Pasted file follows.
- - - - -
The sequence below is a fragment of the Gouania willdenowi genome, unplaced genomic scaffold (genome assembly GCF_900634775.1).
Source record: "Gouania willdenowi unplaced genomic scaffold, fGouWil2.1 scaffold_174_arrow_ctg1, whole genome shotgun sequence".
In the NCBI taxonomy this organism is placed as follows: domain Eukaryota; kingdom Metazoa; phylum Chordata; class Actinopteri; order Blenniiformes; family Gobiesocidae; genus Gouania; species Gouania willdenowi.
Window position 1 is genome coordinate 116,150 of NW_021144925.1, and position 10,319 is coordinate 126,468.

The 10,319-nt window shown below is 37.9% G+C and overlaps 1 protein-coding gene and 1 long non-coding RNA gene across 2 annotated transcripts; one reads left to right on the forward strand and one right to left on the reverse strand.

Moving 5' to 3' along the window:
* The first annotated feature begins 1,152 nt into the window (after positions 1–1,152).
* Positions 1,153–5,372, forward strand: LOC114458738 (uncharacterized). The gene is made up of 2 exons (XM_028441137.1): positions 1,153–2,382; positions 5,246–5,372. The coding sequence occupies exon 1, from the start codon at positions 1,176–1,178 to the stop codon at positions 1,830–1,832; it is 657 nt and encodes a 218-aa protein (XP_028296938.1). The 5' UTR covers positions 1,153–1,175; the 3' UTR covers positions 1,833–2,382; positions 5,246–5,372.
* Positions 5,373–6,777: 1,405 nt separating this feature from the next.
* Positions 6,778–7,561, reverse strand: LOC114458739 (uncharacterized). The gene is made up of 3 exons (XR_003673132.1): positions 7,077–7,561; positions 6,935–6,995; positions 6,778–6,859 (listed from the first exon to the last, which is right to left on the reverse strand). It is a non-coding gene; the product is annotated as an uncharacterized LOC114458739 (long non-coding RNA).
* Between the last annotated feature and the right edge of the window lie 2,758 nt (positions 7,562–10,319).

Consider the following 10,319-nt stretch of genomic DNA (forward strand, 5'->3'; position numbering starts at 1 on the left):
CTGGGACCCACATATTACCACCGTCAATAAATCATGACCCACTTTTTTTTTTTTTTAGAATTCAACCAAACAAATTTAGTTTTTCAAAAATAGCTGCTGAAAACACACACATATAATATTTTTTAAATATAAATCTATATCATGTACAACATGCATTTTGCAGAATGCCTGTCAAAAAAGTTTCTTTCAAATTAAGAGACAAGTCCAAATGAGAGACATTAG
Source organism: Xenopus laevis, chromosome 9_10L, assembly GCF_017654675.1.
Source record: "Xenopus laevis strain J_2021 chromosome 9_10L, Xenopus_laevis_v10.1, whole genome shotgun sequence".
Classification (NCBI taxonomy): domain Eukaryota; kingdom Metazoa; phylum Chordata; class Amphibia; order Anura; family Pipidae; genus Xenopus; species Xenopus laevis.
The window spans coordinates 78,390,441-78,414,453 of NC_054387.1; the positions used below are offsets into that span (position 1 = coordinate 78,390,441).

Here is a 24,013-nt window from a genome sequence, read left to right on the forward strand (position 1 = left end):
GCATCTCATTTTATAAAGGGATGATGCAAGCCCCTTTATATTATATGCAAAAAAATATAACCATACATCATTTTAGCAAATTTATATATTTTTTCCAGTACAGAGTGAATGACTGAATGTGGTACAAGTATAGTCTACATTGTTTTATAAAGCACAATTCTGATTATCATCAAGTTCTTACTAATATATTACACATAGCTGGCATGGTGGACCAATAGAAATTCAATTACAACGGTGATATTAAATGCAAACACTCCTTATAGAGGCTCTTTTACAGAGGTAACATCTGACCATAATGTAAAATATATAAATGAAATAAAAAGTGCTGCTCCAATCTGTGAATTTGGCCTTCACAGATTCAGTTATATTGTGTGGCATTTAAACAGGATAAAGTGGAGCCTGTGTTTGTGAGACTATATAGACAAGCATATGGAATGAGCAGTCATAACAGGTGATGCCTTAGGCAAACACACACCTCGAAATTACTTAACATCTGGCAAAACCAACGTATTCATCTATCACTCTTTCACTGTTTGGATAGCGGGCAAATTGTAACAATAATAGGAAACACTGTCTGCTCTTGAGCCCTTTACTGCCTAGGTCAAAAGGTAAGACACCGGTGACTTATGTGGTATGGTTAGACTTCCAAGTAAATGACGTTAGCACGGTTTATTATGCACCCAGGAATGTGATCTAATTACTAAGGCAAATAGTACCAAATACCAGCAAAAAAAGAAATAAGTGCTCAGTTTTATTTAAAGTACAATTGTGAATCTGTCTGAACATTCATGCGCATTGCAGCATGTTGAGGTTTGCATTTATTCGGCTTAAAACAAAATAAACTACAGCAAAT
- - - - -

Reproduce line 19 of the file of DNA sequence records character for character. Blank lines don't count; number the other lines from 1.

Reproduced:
GCATCTCATTTTATAAAGGGATGATGCAAGCCCCTTTATATTATATGCAAAAAAATATAACCATACATCATTTTAGCAAATTTATATATTTTTTCCAGTACAGAGTGAATGACTGAATGTGGTACAAGTATAGTCTACATTGTTTTATAAAGCACAATTCTGATTATCATCAAGTTCTTACTAATATATTACACATAGCTGGCATGGTGGACCAATAGAAATTCAATTACAACGGTGATATTAAATGCAAACACTCCTTATAGAGGCTCTTTTACAGAGGTAACATCTGACCATAATGTAAAATATATAAATGAAATAAAAAGTGCTGCTCCAATCTGTGAATTTGGCCTTCACAGATTCAGTTATATTGTGTGGCATTTAAACAGGATAAAGTGGAGCCTGTGTTTGTGAGACTATATAGACAAGCATATGGAATGAGCAGTCATAACAGGTGATGCCTTAGGCAAACACACACCTCGAAATTACTTAACATCTGGCAAAACCAACGTATTCATCTATCACTCTTTCACTGTTTGGATAGCGGGCAAATTGTAACAATAATAGGAAACACTGTCTGCTCTTGAGCCCTTTACTGCCTAGGTCAAAAGGTAAGACACCGGTGACTTATGTGGTATGGTTAGACTTCCAAGTAAATGACGTTAGCACGGTTTATTATGCACCCAGGAATGTGATCTAATTACTAAGGCAAATAGTACCAAATACCAGCAAAAAAAGAAATAAGTGCTCAGTTTTATTTAAAGTACAATTGTGAATCTGTCTGAACATTCATGCGCATTGCAGCATGTTGAGGTTTGCATTTATTCGGCTTAAAACAAAATAAACTACAGCAAAT